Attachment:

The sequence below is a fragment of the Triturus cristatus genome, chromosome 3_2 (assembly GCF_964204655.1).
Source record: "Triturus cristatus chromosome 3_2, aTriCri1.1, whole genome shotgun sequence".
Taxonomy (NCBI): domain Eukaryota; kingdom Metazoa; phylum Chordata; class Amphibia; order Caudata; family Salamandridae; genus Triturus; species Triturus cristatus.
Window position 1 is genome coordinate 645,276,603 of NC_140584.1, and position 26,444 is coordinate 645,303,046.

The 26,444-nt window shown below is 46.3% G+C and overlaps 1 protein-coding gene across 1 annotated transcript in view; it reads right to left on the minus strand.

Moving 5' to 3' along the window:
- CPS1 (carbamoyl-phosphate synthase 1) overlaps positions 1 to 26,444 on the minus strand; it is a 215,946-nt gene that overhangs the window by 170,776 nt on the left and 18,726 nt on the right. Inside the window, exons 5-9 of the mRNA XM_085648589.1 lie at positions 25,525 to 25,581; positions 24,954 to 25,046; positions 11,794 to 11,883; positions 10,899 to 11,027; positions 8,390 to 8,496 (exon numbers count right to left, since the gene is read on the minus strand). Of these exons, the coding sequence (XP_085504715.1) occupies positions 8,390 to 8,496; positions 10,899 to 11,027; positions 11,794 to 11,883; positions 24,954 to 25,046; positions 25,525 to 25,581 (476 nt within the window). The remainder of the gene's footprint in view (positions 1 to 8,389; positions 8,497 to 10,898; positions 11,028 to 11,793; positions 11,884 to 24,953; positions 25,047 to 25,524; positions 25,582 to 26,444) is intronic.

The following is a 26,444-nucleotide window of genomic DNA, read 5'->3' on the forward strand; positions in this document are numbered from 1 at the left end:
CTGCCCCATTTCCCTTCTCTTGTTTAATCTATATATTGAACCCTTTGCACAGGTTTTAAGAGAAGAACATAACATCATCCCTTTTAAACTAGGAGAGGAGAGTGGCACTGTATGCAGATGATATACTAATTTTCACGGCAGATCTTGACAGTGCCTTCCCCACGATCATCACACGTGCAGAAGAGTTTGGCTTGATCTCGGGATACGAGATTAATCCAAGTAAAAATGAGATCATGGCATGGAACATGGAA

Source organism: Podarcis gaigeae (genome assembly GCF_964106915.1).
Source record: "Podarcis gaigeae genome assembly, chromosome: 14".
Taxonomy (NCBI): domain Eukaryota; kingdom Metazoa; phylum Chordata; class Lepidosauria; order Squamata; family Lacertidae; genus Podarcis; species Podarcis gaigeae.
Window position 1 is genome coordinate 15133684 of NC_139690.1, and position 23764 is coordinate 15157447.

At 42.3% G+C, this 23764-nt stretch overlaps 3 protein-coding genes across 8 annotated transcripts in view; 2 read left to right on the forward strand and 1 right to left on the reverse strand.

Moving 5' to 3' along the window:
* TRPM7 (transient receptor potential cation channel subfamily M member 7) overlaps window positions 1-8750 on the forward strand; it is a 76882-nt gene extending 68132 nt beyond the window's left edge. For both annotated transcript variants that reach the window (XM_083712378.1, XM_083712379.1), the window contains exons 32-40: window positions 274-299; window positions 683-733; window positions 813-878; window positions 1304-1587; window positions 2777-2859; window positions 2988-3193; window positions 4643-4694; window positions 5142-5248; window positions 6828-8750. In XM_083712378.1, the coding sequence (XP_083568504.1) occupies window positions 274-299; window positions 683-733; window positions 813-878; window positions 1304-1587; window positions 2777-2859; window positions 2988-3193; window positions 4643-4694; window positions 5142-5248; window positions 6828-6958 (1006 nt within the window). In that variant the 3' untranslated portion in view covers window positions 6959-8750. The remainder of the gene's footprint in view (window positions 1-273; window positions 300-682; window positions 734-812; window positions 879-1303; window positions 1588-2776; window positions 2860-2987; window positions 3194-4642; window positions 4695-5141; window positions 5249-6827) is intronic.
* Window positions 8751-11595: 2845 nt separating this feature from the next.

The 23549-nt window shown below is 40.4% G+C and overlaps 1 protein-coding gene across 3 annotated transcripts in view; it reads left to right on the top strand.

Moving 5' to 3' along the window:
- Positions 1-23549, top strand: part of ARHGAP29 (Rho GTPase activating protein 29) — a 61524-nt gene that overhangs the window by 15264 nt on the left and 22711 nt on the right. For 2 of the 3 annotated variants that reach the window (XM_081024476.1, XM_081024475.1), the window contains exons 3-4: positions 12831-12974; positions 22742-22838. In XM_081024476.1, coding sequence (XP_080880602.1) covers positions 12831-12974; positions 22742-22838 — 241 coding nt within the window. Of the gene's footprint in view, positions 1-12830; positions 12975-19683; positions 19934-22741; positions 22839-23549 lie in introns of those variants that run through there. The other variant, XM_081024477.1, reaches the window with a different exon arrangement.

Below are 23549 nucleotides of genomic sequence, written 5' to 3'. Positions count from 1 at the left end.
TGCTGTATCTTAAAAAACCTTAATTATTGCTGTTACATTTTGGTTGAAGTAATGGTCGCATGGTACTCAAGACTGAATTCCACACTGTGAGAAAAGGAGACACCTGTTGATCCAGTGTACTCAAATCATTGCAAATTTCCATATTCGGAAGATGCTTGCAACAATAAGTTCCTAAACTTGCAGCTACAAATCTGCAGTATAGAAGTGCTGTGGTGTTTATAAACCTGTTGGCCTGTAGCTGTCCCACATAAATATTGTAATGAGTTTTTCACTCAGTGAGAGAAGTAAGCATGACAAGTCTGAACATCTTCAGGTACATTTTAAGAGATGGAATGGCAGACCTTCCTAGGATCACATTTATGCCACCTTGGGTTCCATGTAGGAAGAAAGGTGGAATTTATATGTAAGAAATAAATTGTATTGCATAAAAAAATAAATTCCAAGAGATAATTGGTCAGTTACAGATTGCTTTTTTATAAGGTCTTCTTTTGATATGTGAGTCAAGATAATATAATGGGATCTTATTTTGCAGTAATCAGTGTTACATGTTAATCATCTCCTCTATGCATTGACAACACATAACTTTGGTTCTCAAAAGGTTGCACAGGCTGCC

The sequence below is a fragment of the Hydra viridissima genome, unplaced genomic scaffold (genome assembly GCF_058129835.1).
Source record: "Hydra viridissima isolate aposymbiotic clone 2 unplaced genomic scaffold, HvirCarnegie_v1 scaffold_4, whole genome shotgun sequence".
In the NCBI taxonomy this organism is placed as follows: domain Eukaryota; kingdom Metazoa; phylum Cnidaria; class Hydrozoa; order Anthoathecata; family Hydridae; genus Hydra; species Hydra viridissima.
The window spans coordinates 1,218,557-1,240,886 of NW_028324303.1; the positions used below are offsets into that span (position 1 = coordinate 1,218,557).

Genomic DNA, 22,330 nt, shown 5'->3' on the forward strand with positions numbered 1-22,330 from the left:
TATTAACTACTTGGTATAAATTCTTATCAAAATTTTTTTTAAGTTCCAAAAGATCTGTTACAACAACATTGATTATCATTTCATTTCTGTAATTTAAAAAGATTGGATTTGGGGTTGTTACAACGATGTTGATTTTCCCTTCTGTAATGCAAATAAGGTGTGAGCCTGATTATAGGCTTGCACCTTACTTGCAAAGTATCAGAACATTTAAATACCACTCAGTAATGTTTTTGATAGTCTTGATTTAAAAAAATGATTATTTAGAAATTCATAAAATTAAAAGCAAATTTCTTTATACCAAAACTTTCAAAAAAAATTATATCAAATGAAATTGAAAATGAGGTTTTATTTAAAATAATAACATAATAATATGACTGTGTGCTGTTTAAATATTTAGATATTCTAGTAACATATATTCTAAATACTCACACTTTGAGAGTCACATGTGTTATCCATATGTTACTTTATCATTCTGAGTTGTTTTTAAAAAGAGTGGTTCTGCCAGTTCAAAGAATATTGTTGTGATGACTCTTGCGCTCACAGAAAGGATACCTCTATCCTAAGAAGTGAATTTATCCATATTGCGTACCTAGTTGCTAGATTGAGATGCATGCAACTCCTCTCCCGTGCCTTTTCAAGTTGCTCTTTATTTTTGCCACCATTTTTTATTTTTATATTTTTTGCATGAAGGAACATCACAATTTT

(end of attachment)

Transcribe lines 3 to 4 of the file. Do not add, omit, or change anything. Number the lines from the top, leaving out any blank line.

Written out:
Taxonomy (NCBI): domain Eukaryota; kingdom Metazoa; phylum Chordata; class Amphibia; order Caudata; family Salamandridae; genus Triturus; species Triturus cristatus.
Window position 1 is genome coordinate 645,276,603 of NC_140584.1, and position 26,444 is coordinate 645,303,046.